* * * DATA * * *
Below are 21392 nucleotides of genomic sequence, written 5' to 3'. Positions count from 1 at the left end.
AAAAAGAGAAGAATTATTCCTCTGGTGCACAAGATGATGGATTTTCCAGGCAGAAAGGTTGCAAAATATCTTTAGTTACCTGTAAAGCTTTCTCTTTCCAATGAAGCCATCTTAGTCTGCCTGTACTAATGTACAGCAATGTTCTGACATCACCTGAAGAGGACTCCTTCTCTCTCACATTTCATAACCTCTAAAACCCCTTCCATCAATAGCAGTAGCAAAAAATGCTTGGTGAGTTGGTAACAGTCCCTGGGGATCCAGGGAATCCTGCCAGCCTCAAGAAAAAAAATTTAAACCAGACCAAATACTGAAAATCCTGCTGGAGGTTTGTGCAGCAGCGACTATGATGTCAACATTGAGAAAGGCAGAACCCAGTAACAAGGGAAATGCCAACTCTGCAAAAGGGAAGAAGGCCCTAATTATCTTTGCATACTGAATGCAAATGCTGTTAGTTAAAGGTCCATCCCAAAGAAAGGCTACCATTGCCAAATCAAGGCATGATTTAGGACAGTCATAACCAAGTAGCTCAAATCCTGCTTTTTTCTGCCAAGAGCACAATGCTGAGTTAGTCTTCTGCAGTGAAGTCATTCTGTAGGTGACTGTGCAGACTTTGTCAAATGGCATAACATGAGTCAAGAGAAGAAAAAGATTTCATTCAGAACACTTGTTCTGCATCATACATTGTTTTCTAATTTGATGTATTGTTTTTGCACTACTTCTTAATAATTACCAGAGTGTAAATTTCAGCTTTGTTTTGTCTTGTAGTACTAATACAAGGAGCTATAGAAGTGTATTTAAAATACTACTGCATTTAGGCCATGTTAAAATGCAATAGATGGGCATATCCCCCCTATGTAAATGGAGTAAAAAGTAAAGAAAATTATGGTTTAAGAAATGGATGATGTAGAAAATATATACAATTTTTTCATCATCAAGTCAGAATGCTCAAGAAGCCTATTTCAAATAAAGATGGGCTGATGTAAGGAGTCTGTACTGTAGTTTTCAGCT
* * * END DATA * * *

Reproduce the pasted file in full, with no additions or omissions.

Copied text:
Below are 21392 nucleotides of genomic sequence, written 5' to 3'. Positions count from 1 at the left end.
AAAAAGAGAAGAATTATTCCTCTGGTGCACAAGATGATGGATTTTCCAGGCAGAAAGGTTGCAAAATATCTTTAGTTACCTGTAAAGCTTTCTCTTTCCAATGAAGCCATCTTAGTCTGCCTGTACTAATGTACAGCAATGTTCTGACATCACCTGAAGAGGACTCCTTCTCTCTCACATTTCATAACCTCTAAAACCCCTTCCATCAATAGCAGTAGCAAAAAATGCTTGGTGAGTTGGTAACAGTCCCTGGGGATCCAGGGAATCCTGCCAGCCTCAAGAAAAAAAATTTAAACCAGACCAAATACTGAAAATCCTGCTGGAGGTTTGTGCAGCAGCGACTATGATGTCAACATTGAGAAAGGCAGAACCCAGTAACAAGGGAAATGCCAACTCTGCAAAAGGGAAGAAGGCCCTAATTATCTTTGCATACTGAATGCAAATGCTGTTAGTTAAAGGTCCATCCCAAAGAAAGGCTACCATTGCCAAATCAAGGCATGATTTAGGACAGTCATAACCAAGTAGCTCAAATCCTGCTTTTTTCTGCCAAGAGCACAATGCTGAGTTAGTCTTCTGCAGTGAAGTCATTCTGTAGGTGACTGTGCAGACTTTGTCAAATGGCATAACATGAGTCAAGAGAAGAAAAAGATTTCATTCAGAACACTTGTTCTGCATCATACATTGTTTTCTAATTTGATGTATTGTTTTTGCACTACTTCTTAATAATTACCAGAGTGTAAATTTCAGCTTTGTTTTGTCTTGTAGTACTAATACAAGGAGCTATAGAAGTGTATTTAAAATACTACTGCATTTAGGCCATGTTAAAATGCAATAGATGGGCATATCCCCCCTATGTAAATGGAGTAAAAAGTAAAGAAAATTATGGTTTAAGAAATGGATGATGTAGAAAATATATACAATTTTTTCATCATCAAGTCAGAATGCTCAAGAAGCCTATTTCAAATAAAGATGGGCTGATGTAAGGAGTCTGTACTGTAGTTTTCAGCT